After conceding over 550 runs, England’s batting stumbled as they faltered to 30 for 4, before recovering somewhat to end the second day at 85 for 4, with skipper Alastair Cook and Ben Stokes at the crease. Even though England won the first Test of the series at Cardiff, their top order woes have existed for a while now. They haven’t found a stable opening partner for Cook, having tried Sam Robson, Jonathan Trott and now Adam Lyth over the last year. Also, Ian Bell and Gary Ballance have struggled in recent games, making matters worse for England. We take a look at England’s top-order troubles in numbers.
Sam Robson: He opened the innings for England with Cook, from June to August 2014. During this period, he managed only one century, and a half-century, and was subsequently dumped. In those matches, he scored 336 runs at an average of only 30. His other scores included 1, 19, 24, 17, 7, 26, 13, 6 and 37.
Jonathan Trott: Having posted a few impressive scores in domestic cricket, Trott was recalled to the Test side, and made to open in West Indies. Although he got a half-century in the second Test at St. George’s, Trott had a torrid time, with him being targeted by the short ball. Trott looked mentally out of shape. He never got into double-figures in five of his six innings. His scores in the series read -- 0, 4, 59, 0, 0 and 9. The numbers made it clear that he longer was good enough to play international cricket. Admitting the same, Trott retired after the Test series.
Adam Lyth: Following the retirement of Trott, England brought in 27-year-old Yorkshire man Adam Lyth for the New Zealand series. Lyth had a forgettable debut at Lord’s. He looked extremely nervous, and managed only 7 and 12. However, in the second Test at Leeds, he registered his maiden Test hundred making 107, and looked good during his 24 in the second innings. He hasn’t fired in the Ashes as yet though. In the opening Test at Cardiff, he made 6 and 37, a start which he should have converted. In the ongoing Lord’s Test, he was out second ball in the first innings, and will be under pressure when he comes out to bat for the second time.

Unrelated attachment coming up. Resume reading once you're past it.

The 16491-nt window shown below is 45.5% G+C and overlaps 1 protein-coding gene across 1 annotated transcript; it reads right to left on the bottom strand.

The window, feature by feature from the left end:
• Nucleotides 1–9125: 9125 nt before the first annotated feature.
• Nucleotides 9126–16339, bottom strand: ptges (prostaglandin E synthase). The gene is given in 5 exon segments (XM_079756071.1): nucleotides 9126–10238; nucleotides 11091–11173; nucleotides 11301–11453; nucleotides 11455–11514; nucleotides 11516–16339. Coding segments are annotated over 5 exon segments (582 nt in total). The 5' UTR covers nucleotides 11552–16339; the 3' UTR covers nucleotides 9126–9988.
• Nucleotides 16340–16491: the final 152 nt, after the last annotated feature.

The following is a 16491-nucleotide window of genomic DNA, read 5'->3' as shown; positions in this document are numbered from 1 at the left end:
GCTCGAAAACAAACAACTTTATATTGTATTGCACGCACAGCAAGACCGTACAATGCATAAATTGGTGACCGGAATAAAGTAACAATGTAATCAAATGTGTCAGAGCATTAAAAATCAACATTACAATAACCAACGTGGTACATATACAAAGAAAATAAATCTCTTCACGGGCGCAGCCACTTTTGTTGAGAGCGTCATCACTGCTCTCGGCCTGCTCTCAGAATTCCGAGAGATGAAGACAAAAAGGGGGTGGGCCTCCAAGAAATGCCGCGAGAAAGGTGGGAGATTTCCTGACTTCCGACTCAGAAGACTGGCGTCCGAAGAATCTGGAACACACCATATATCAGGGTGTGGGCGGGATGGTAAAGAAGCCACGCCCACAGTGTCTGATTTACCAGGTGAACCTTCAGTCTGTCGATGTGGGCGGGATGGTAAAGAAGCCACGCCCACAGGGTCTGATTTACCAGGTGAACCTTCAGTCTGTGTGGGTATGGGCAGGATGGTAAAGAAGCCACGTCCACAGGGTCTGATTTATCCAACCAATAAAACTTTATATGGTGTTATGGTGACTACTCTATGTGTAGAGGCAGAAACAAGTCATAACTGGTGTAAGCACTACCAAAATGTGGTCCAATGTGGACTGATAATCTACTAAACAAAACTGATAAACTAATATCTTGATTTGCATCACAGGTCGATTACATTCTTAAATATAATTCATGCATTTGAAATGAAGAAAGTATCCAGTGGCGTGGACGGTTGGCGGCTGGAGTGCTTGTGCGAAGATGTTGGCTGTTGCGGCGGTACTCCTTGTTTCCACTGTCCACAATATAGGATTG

Ian Bell: The veteran Englishman has had a torrid time of late. Since the hundred against West Indies at North Sound, he has done precious little of note. Bell made 11, 1, 0 and 0 in his other knocks against West Indies. Against New Zealand, he made 1, 29, 12 and 1. Bell got a half-century at Cardiff, but has been dismissed for 1 in his other two knocks.
Gary Ballance: He got half-centuries in both innings of the second Test against West Indies, but has struggled since. He made 18 and 23 at Bridgetown. Against the Kiwis, his scores read 1, 0, 29 and 6. Like Bell, he had a fifty at Cardiff, but made 0 and 23 in his other two visits to the crease.
--By A Cricket Analyst